The REASON for credit scoring

Discussion in 'Credit Talk' started by PsychDoc, Nov 3, 2001.

  1. PsychDoc

    PsychDoc Well-Known Member

    I often read one resentful post or another about how terrible it is to use credit scoring. Even Greg Fisher's ( objections to credit scoring aren't based on the basic principle itself. Rather, his objections have more to do with the secrecy imposed regarding the formulas, the lack of information provided to consumers who wish to work for higher scores, and -- before the CRAs began releasing them -- the impossibility of acquiring them.

    Credit scoring was an attempt to remove issues like RACE, GENDER, and SOCIO-ECONOMIC STATUS (a.k.a., income) from an overall assessment of every consumer's credit report. Back in the Good Old Days (anybody here remember life before 1970 when the FCRA was first enacted?), a typical Equifax report included such things as whether you were black or white, Protestant or Jewish or atheist, rich or middle-class, whether your neighbors thought you were an alcoholic, interviews with ex-spouses, and whatever else they could find. Equifax in particular had a working relationship (and largely funded) Welcome Wagon. Those nice little ladies who drove up with coupons back in 1968 would sit in your house with your family for an hour, observe everything they could, and then turn in a written description of your behavior to headquarters. The FCRA made a distinction between "investigative consumer reports" (Welcome Wagon; ex-wife stuff regarding your moral character; etc.) and the kinds of consumer reports we now accept as the norm. Needless to say, when you apply for a mortgage nowadays, your banker no longer gets to review a potentially embarassing dossier to which you don't have access. CREDIT SCORING was a statistical attempt to consider everyone's credit history under the same criteria -- in a manner that was beauty-blind, handicapped-blind, color-blind, and blind to social status.

    Yes, it's very true that bankers once denied credit to those whose appearance just didn't fit their idea of what defined a good human being. You could be denied because the loan officer thought you looked strange. Or because you were overweight (and, in his mind, therefore lazy or whatever other stereotype was in fashion at the time). Or because you were Black. Or had long hair. Or handicapped (so surely couldn't generate income, right?). Some here may remember (or have parents who remember) when it seemed so uncanny that bankers would routinely deny the applications of Black applicants even before meeting the applicants! (Thank you for that old "race status" remark, Equifax, now relegated to our collective hall of shame.)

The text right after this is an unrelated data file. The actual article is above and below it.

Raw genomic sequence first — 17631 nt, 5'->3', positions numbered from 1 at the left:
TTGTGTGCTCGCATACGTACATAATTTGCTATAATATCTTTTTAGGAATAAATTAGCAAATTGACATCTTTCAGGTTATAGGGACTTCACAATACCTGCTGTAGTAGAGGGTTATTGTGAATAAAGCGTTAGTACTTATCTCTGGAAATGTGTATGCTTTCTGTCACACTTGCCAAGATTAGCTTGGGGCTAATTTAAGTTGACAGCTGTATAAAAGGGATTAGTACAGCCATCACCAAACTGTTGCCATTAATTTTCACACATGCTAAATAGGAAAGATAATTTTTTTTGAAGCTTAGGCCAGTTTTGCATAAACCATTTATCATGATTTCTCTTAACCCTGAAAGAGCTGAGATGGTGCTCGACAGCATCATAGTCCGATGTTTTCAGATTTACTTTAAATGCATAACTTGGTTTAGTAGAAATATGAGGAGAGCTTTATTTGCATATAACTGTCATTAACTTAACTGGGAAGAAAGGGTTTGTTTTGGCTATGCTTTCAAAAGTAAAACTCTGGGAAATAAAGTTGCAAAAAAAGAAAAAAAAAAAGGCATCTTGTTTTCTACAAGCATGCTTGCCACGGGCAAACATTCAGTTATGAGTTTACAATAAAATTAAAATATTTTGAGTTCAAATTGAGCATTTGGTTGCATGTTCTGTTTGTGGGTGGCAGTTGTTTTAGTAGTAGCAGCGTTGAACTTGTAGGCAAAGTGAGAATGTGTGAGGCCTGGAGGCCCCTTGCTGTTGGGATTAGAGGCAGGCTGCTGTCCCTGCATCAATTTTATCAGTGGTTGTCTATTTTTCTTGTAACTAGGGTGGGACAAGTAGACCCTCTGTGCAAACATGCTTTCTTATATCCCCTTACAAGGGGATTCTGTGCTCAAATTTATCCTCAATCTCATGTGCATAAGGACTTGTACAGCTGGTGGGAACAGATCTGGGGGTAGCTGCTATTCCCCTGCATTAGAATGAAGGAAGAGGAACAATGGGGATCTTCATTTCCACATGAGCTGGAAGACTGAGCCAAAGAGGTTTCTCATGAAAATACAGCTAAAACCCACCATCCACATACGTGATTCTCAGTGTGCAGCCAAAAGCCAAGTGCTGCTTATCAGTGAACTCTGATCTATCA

While it's true that there are flaws with credit scoring, I don't agree that the concept itself is bad. Nor do I believe that this system is INFERIOR to the way things used to be. Are there terrible flaws? Yes! Do they need to open up the formulas so we can know precisely -- along with everybody else on an equal footing -- just what makes up a score? Yes! Should there be a standard, government-issue format for determining scores? Yes! (Sorry, Fair Isaac Company.) But should scoring be replaced entirely by a system that dumps math and reinstates human judgment? Well, if human beings were always fair, maybe. But we can't be fair. Different evaluators would vary -- some would be tough, others easy. Some would be prejudiced against Arabs or Catholics or people from the north or whatever. Others wouldn't. Until the day arrives that our human foibles can be somehow eliminated from the picture, credit scoring (albeit, a REVISED system of credit scoring) is our best chance for fairness no matter who is applying.

  2. doodyhead

    doodyhead Well-Known Member

    Personally, I don't have a problem with credit scoring. Like the good Doc said, we need to know the formulas behind it - how can you play a game if you don't know the rules?